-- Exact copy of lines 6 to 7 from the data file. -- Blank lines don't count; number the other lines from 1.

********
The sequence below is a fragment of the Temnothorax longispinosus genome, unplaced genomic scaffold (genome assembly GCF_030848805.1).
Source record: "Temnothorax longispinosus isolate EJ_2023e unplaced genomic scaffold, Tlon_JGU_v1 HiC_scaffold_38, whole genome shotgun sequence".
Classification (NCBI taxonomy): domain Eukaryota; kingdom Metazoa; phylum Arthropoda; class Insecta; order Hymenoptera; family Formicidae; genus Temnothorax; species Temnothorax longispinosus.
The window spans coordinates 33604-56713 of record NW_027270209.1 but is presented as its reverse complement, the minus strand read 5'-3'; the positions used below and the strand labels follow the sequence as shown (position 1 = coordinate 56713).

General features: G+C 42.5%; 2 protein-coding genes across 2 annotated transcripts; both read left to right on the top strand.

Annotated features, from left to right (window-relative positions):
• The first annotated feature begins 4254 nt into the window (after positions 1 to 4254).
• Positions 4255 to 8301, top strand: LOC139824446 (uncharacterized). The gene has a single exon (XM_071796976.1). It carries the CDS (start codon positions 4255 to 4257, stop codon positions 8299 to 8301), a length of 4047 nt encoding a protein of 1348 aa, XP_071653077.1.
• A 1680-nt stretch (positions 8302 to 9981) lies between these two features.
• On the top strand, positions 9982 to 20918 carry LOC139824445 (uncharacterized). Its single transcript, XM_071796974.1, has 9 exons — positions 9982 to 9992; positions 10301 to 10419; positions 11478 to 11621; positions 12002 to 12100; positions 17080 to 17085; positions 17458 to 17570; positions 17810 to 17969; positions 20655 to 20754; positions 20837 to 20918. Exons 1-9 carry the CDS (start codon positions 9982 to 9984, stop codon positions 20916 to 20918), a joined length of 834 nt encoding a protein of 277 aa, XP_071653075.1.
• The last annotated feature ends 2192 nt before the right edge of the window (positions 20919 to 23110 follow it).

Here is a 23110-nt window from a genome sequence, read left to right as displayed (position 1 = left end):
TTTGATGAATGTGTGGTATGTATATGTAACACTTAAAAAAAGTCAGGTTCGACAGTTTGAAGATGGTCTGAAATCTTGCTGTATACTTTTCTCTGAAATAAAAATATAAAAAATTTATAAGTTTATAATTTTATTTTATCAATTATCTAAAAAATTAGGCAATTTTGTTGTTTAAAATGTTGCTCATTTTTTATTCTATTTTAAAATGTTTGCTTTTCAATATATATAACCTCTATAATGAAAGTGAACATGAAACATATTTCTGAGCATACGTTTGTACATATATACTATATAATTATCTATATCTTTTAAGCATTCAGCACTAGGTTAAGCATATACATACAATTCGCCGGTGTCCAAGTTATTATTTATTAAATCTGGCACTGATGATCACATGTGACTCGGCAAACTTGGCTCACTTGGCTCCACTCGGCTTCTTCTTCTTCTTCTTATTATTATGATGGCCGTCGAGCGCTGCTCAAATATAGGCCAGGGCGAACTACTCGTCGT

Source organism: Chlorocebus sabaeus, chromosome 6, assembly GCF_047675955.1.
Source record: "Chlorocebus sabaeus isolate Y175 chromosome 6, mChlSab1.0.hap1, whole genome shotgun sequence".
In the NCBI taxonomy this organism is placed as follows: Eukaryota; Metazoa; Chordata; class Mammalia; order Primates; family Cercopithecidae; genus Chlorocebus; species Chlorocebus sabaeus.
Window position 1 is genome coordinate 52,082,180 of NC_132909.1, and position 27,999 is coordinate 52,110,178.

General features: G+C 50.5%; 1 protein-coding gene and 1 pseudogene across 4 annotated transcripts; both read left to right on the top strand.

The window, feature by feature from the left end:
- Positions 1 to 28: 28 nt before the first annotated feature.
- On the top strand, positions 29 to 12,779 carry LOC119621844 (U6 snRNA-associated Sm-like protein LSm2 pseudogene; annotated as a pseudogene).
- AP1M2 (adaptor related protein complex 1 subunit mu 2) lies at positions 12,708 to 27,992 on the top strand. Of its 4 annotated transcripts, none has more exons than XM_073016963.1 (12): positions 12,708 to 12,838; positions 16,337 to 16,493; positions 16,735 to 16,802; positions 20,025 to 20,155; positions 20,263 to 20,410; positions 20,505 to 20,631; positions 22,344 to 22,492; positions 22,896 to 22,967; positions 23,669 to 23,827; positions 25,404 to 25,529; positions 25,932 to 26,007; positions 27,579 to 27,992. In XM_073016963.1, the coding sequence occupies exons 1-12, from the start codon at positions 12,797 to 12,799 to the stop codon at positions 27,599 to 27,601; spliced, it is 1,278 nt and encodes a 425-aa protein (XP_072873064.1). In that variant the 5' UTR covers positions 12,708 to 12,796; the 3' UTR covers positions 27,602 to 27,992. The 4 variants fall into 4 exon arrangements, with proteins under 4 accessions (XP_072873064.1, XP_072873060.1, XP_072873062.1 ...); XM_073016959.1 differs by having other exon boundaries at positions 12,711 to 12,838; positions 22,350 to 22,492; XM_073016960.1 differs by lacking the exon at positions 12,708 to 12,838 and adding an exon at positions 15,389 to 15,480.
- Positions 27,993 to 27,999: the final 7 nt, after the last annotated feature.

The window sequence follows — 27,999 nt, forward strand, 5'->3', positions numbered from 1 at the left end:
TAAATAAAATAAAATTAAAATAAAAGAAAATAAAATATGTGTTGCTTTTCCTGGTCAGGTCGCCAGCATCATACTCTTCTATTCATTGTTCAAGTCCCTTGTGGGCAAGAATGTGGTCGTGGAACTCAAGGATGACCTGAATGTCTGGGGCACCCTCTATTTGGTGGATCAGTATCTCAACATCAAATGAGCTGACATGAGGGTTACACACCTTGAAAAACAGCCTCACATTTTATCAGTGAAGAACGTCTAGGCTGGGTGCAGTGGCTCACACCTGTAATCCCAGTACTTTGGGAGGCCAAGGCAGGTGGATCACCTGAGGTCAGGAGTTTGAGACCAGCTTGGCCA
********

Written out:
Annotated features, from left to right (window-relative positions):
• The first annotated feature begins 4254 nt into the window (after positions 1 to 4254).